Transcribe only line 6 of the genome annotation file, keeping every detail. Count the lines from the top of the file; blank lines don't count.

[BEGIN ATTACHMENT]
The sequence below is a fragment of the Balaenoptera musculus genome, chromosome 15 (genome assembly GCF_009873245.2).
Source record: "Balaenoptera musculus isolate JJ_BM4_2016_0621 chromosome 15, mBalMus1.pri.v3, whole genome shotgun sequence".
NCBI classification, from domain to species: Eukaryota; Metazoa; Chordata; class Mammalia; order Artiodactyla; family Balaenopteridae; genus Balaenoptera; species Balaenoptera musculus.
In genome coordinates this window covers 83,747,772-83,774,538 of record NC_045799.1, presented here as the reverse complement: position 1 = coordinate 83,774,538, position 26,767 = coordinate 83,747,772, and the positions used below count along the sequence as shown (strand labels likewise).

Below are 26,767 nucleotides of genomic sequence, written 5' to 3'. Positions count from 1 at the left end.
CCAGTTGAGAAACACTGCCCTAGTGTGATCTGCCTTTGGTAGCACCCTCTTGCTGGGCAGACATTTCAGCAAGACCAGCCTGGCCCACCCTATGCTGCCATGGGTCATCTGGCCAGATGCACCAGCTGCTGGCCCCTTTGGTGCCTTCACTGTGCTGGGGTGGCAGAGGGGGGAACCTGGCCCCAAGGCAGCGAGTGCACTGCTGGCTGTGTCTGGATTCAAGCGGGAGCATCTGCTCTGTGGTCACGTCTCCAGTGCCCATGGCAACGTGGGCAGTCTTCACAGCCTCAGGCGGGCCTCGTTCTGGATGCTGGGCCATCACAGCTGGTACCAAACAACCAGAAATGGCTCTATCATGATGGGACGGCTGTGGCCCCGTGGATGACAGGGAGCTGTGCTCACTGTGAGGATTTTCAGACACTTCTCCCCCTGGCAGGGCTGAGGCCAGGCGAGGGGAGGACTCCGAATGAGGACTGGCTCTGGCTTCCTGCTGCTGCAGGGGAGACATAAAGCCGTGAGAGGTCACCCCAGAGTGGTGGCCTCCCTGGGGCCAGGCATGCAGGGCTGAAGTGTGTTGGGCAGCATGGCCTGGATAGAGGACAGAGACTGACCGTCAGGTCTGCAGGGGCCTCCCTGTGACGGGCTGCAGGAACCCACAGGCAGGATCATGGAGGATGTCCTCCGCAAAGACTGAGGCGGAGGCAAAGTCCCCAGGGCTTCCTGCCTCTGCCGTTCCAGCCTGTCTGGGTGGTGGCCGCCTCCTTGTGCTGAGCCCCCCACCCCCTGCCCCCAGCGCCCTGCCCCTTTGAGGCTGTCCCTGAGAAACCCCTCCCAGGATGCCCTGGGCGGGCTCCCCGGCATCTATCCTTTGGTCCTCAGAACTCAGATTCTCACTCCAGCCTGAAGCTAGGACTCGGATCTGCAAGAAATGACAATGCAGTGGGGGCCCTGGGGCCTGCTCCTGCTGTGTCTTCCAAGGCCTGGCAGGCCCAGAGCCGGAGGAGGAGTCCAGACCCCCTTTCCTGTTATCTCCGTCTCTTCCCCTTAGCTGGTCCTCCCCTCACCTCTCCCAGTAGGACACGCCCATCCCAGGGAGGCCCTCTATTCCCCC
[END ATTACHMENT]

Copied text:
CCAGTTGAGAAACACTGCCCTAGTGTGATCTGCCTTTGGTAGCACCCTCTTGCTGGGCAGACATTTCAGCAAGACCAGCCTGGCCCACCCTATGCTGCCATGGGTCATCTGGCCAGATGCACCAGCTGCTGGCCCCTTTGGTGCCTTCACTGTGCTGGGGTGGCAGAGGGGGGAACCTGGCCCCAAGGCAGCGAGTGCACTGCTGGCTGTGTCTGGATTCAAGCGGGAGCATCTGCTCTGTGGTCACGTCTCCAGTGCCCATGGCAACGTGGGCAGTCTTCACAGCCTCAGGCGGGCCTCGTTCTGGATGCTGGGCCATCACAGCTGGTACCAAACAACCAGAAATGGCTCTATCATGATGGGACGGCTGTGGCCCCGTGGATGACAGGGAGCTGTGCTCACTGTGAGGATTTTCAGACACTTCTCCCCCTGGCAGGGCTGAGGCCAGGCGAGGGGAGGACTCCGAATGAGGACTGGCTCTGGCTTCCTGCTGCTGCAGGGGAGACATAAAGCCGTGAGAGGTCACCCCAGAGTGGTGGCCTCCCTGGGGCCAGGCATGCAGGGCTGAAGTGTGTTGGGCAGCATGGCCTGGATAGAGGACAGAGACTGACCGTCAGGTCTGCAGGGGCCTCCCTGTGACGGGCTGCAGGAACCCACAGGCAGGATCATGGAGGATGTCCTCCGCAAAGACTGAGGCGGAGGCAAAGTCCCCAGGGCTTCCTGCCTCTGCCGTTCCAGCCTGTCTGGGTGGTGGCCGCCTCCTTGTGCTGAGCCCCCCACCCCCTGCCCCCAGCGCCCTGCCCCTTTGAGGCTGTCCCTGAGAAACCCCTCCCAGGATGCCCTGGGCGGGCTCCCCGGCATCTATCCTTTGGTCCTCAGAACTCAGATTCTCACTCCAGCCTGAAGCTAGGACTCGGATCTGCAAGAAATGACAATGCAGTGGGGGCCCTGGGGCCTGCTCCTGCTGTGTCTTCCAAGGCCTGGCAGGCCCAGAGCCGGAGGAGGAGTCCAGACCCCCTTTCCTGTTATCTCCGTCTCTTCCCCTTAGCTGGTCCTCCCCTCACCTCTCCCAGTAGGACACGCCCATCCCAGGGAGGCCCTCTATTCCCCC